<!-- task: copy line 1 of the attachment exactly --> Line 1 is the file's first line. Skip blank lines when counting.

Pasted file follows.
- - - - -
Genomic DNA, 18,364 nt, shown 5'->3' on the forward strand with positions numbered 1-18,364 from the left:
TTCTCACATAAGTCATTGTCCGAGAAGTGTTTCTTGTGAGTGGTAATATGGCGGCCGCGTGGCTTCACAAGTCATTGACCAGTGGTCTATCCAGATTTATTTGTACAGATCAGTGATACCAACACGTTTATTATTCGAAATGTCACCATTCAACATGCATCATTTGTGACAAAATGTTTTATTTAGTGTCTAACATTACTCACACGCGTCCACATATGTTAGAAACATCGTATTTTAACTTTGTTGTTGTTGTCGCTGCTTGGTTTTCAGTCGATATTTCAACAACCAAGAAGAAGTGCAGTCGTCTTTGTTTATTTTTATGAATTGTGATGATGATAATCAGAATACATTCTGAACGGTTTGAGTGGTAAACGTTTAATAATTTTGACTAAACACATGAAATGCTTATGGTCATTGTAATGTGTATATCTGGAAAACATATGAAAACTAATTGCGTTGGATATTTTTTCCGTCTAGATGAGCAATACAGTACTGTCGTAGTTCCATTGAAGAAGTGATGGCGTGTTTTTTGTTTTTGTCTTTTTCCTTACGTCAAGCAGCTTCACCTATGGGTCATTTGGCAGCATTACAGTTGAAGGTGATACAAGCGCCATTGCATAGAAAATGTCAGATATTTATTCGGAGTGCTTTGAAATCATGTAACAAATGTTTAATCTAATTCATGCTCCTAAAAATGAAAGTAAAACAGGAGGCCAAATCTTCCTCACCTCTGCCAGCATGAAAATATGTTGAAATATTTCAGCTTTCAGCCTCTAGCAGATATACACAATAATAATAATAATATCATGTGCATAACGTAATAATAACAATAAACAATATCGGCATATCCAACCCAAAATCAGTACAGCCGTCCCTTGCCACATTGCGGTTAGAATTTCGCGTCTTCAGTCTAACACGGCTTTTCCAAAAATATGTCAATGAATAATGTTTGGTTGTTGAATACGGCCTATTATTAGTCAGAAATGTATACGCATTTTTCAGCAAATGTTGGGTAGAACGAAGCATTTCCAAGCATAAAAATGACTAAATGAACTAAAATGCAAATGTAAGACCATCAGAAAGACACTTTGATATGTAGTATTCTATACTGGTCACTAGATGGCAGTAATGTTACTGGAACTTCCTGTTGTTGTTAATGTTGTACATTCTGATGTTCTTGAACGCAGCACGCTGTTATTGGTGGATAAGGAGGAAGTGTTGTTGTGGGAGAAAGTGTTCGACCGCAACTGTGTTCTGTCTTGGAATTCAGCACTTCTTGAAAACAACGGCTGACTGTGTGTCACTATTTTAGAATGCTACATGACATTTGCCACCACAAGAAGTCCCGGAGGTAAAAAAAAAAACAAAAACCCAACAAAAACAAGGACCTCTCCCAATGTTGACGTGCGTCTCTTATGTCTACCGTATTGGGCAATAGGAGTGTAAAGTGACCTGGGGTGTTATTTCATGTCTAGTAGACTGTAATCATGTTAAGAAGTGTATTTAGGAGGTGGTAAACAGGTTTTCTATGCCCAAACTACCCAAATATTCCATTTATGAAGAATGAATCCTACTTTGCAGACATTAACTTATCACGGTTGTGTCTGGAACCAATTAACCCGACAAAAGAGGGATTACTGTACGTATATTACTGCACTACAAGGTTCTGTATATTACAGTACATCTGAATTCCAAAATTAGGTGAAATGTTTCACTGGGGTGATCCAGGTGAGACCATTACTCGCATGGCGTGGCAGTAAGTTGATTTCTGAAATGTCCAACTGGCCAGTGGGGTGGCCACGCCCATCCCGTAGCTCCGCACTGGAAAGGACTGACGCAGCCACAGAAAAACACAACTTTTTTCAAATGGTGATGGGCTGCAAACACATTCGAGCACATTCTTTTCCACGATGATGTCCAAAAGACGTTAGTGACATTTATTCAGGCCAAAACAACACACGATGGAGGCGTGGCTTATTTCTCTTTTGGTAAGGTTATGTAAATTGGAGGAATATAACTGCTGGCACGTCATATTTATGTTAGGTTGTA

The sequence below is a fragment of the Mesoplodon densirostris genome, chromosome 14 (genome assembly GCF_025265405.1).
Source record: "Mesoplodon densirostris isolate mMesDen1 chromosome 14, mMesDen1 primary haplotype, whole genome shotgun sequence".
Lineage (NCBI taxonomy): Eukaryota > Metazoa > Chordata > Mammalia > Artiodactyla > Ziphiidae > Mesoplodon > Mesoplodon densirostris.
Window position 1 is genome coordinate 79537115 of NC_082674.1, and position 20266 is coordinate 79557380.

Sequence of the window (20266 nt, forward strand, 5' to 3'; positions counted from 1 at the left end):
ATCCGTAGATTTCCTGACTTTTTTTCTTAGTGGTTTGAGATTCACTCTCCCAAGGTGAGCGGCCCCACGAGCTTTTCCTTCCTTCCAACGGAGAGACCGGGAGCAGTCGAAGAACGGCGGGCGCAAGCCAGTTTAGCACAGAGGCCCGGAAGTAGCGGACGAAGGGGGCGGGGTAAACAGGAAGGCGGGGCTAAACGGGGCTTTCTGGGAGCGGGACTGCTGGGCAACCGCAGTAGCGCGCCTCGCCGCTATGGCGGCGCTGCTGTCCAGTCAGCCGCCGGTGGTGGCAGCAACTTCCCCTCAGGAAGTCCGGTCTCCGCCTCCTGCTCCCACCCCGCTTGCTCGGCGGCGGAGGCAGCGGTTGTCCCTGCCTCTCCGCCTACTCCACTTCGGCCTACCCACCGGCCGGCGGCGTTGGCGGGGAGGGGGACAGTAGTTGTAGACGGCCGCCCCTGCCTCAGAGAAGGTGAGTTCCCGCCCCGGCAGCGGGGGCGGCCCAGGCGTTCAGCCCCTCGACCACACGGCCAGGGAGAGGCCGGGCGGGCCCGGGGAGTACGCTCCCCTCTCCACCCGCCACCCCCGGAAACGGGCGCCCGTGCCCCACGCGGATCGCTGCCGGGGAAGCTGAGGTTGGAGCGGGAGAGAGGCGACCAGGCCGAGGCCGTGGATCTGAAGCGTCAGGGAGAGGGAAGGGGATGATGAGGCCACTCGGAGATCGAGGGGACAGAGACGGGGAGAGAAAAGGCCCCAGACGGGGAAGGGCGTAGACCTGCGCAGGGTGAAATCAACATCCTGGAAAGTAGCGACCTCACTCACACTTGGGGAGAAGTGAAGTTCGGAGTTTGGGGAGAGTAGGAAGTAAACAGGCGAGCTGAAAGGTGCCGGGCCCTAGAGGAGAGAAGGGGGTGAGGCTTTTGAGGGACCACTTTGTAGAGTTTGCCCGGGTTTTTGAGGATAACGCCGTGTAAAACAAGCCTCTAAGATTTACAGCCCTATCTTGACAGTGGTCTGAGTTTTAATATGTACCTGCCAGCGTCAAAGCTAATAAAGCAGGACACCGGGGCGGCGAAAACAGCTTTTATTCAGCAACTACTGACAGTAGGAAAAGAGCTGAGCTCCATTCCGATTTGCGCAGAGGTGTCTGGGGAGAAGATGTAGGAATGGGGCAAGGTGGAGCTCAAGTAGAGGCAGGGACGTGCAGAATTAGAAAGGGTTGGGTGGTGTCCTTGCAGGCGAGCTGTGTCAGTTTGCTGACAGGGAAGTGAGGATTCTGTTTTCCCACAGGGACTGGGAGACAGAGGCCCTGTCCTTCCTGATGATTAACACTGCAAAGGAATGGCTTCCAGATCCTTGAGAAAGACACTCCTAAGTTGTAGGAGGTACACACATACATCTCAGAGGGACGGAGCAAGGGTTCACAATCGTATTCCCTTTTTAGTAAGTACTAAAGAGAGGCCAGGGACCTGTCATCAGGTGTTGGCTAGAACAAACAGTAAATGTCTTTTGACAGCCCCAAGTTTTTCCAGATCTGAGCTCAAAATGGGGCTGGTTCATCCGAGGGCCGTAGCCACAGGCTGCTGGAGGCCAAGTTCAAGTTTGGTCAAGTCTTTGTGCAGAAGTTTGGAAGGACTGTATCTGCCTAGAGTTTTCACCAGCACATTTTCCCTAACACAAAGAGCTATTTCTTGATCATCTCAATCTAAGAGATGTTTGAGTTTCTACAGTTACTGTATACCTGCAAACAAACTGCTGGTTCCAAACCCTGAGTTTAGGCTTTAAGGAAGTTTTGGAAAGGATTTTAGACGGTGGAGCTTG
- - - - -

Genomic DNA, 18,364 nt, shown 5'->3' on the forward strand with positions numbered 1-18,364 from the left: